ONGC

 

To

Shri Rajiv Gauba

Union Cabinet Secretary

Dear Shri Gauba,

I have cautioned the government several times on the need to strengthen the CPSEs from the point of view of promoting the country’s self-reliance, rather than weaken and privatise them.

The way the government has dealt with the Maharatna oil behemoth, the ONGC is a case in point.

In particular, I refer to the news report, https://economictimes.indiatimes.com/industry/energy/oil-gas/ongc-prepares-for-3rd-interim-chairman-in-a-row-9-shortlisted-for-top-job/articleshow/93687954.cms which indicates how the company has been allowed to function headless for 17 months, with “interim Chairpersons” managing its affairs.

For the government to deal with the ONGC in such a cavalier manner makes a mockery of the idea of promoting self-reliance in the field of hydrocarbons development, a driving force that compelled the then Prime Minister Nehru, more than six decades ago, to repose trust in Shri K D Malviya, another visionary, who in turn created the institution of the ONGC in 1955, initially as a directorate of the GSI and later as an independent Commission in 1956. As a person who had the privilege of working under the guidance of Shri Malviya during his second term (1970s), when he was the Union Minister of Petroleum & Natural Gas, I am aware of the care and sensitivity with which he had nortured the oil CPSEs, especially the ONGC, his brainchild.

It is unfortunate that those who have succeeded them should fail to imbibe the same spirit of pride in self-reliance. Instead, they seem to be taking measures that would weaken the ONGC deliberately and promote less competent private sector agencies to mishandle the valuable hydrocarbon resources of the country. Anyone aware of the historical background of the ONGC will realise the injustices done to the ONGC again and again, that has hurt the national interest in a considerable measure.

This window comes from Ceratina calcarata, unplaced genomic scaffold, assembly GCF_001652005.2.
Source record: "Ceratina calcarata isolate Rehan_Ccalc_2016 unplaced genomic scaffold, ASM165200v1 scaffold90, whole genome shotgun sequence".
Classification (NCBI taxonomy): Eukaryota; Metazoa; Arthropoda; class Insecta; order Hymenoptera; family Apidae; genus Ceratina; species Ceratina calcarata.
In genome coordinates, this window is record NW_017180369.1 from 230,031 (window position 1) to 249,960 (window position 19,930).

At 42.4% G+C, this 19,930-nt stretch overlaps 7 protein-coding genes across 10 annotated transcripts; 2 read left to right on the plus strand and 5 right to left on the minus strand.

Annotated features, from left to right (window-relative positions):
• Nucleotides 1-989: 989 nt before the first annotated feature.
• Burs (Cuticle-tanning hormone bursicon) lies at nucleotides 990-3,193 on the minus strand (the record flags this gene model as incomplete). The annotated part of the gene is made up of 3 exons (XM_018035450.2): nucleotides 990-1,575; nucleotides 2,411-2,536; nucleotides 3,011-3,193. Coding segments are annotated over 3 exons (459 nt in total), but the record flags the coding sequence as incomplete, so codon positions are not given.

I had cautioned the government around 5-6 years ago not to cripple ONGC’s finances by forcing it to buy the majority equity share in debt-ridden Gujarat State Petroleum Corporation (GSPC), another State PSU mishandled by the Gujarat government in an equally callous manner. Copies of my letters should be available in your office.

It is in public knowledge how the successive governments have tried to hurt the interests of the ONGC repeatedly, by allowing private companies to enter the strategic sector of hydrocarbons development, an exercise that has failed miserably in fulfilling the ostensible expectation of ramping up the country’s oil/gas production. The entry of the private sector has merely weakened the role of the ONGC. A couple of years ago, the government had even come up with the bizarre idea of “hiving off” the ONGC’s Bombay High offshore oil/gas fields to foreign companies, a measure that would literally dismantle the ONGC’s operations, which I had questioned at that time in my letters, which can be accessed at

https://countercurrents.org/2022/01/not-in-the-national-interest-to-weaken-the-ongc/

https://countercurrents.org/2021/11/the-governments-latest-decision-to-hive-off-ongcs-prime-oil-gas-fields-to-foreign-companies-highly-imprudent/

Even now, as if the ONGC is not competent enough, the government is in the process of giving away many oilfields explored by the ONGC to private companies, having little experience and capacity.